## Monday, December 19, 2011 ... /////

### Extreme adventures of Jakub Vágner

I just returned from a lecture and it was much more amazing than I expected.

Click for more pictures with the same guy.

My bank has organized a public lecture for clients who are not just generic thousandaires but they don't have to be billionaires, either. Just something in between, in CZK. ;-) I knew that the speaker would be a 30-year-old (on Saturday, i.e. on Christmas Eve) fisher called Mr Jakub Vágner (WWW) who is also a photographer and voyager.

Based on some previous experience, my expectation was that he would be a relative of a friend of an employee of the bank, so he would just try to impress some random Pilsner folks by a couple of pictures he took on his vacations and some people in the bank could report that they have organized a fun event for the customers. My expectation couldn't have been more wrong!

Instead, what we got was an extreme adventurer I haven't met for years if ever. And it's plausible that he beats Indiana Jones and Bruce Willis combined. He turned out to be a good speaker. More importantly, his stories were stunning. This angler seems to know all freshwater fish in the world that are worth knowing, and he has caught a substantial portion of the species, including many individuals above 100 kilograms of weight and 3 meters of size. But the circumstances under which he did so were potentially lethal. My estimate is that he has survived the equivalent of 8.5 deaths.

He's been to all exotic corners of the Earth where wild nature may be found – Congo, Ethiopia, Mongolia, Himalayas, Texas, among others. But the bulk of his stories focused on the Amazon forest where the concentration of life and threats is immense. Everything wants to kill you and eat you and some things want to eat you without killing you in the first place. He showed pictures with amazing animals from all the places. Texas was mentioned as a place where the cowboys are treating Nature as bandites; in Congo, he had to pay \$50 in bribes to get the visas; elsewhere in Africa, he saw the soil-wooden villas of the wealthiest inhabitants which place them somewhere in between thousandaires and unitaires. We're relatively very rich, indeed.

When he wants to visit places such as the Amazon forest, of course he's not satisfied with the peripheral corners of the forests where average tourists dreaming about the Amazon adventures may be shown a few trees and animals by their travel agency. Instead, he has visited places where you can only get by weeks of walking from the nearest minimalistic "airport". His journeys always start at the Prague International Airport. But as he's switching from one aircraft to another, they get increasingly shaky. The same thing holds for the pilots; the last pilot wouldn't be able to get a driving license in Europe.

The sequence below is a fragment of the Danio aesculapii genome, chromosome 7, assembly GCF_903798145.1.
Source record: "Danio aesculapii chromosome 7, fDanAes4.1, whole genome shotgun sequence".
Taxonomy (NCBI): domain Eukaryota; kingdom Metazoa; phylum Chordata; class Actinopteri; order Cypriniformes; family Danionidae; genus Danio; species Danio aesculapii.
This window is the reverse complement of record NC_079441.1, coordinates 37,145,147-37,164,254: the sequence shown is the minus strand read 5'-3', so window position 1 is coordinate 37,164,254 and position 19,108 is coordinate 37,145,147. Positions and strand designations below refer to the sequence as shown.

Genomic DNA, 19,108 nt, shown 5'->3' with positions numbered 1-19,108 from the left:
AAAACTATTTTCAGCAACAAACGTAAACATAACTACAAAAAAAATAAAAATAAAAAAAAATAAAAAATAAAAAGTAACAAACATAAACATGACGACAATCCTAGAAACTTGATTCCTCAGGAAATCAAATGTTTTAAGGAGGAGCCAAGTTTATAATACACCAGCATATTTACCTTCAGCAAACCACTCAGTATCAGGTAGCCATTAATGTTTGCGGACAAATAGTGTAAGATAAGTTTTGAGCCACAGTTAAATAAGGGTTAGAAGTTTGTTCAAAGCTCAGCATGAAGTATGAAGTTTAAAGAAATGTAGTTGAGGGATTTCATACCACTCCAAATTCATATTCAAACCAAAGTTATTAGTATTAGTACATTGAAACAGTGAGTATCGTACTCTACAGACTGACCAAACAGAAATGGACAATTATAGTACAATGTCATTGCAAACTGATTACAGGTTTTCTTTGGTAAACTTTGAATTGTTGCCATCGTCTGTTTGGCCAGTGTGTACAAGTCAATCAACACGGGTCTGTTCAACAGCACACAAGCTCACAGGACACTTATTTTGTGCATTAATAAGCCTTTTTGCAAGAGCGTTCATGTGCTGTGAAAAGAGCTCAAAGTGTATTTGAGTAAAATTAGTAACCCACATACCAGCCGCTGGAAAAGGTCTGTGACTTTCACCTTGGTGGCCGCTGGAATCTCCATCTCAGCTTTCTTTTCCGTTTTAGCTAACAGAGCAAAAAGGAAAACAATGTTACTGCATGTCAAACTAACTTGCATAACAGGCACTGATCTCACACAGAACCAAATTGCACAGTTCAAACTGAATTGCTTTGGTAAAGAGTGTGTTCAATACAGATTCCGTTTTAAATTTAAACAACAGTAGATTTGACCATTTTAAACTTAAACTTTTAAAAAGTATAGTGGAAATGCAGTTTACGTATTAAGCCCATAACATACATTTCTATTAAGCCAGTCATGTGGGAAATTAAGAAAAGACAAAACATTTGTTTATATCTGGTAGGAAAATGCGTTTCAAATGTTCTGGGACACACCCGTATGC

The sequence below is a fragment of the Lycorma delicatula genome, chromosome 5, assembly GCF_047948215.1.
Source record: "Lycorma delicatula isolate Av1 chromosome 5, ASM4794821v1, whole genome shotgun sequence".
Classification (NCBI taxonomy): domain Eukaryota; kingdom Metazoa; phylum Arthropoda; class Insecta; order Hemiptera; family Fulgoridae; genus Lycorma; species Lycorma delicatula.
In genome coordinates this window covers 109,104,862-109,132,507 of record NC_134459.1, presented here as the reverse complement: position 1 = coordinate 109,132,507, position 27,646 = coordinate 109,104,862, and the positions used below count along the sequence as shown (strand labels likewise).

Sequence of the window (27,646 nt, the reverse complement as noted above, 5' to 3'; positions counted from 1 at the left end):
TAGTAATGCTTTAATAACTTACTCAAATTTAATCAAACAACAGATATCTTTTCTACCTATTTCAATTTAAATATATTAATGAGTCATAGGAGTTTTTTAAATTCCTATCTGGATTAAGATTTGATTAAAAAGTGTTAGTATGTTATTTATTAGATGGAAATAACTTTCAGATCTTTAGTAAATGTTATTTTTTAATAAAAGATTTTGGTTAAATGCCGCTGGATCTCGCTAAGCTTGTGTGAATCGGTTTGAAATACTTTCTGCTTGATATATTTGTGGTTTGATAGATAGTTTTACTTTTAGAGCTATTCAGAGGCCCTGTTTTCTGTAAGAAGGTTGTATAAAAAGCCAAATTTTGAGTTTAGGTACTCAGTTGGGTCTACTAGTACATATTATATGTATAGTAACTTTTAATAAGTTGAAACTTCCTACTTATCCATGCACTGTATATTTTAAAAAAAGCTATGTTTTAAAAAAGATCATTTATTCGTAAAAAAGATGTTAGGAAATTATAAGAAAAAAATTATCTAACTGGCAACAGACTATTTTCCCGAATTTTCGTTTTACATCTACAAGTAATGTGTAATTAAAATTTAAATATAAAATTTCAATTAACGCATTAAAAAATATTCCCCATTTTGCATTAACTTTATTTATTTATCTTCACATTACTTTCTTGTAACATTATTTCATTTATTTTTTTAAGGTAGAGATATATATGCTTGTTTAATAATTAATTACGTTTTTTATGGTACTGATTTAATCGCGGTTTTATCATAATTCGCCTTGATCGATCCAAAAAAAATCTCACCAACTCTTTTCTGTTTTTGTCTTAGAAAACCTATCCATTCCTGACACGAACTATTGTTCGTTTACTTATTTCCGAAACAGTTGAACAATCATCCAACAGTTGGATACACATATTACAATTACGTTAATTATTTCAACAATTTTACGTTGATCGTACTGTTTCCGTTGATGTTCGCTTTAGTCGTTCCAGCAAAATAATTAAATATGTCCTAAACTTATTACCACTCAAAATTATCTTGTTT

He doesn't take almost any "stuff for survival" with him because if there were problems, like a successful attack by a snake, he wouldn't be able to save himself, anyway. The fish we were shown were extraordinary, beautiful, exotic. But the diversity of threats that were waiting for you in the Amazon forest was just shocking.

For example, malaria is often deadly. This guy claims to have had malaria 7 times in his life. You can take some drugs when you have it but they weaken your body so you shouldn't take them for more than 25 days or so. He was taking them for 70 days once. Then he stopped. Moreover, there are many worms and parasites that are getting into your body. His favorite doctor at the Prague's Bulovka hospital already knows him and he is always eagerly waiting for the new parasites that Mr Vágner brought from the exotic places.

You can't take any food with you, just a kayak. So you must learn where you may get good enough water to drink – by cutting the right types of lianes at the right place. One must kill various animals (including monkeys, which is the choice of the native tribes) to have something to eat. He said that you shouldn't jump on fish and anacondas. But he also told us that this is what he has done, too. Add several stories about horrifying pranks in these extreme conditions. When he imitated sounds of a male animal, a 5-meter-large horny female came closer to their boat, ready to copulate. Mr Vágner's friend didn't move for 15 minutes. Then he was told it was a prank. No surprise they didn't talk to each other for days.

Catching a catfish larger than the fisherman.

You must avoid peeing into water because there are special fish who feel the warm pleasant stream of water and get into your penis. Once the fish gets inside the tube, it may get erect, to prove that it has the same human rights as you do. The only way to get it out of your body is called amputation. I apologize to female TRF readers for this seemingly irrelevant warning; but Mr Vágner told us that women are not exempt from the threat, either. ;-)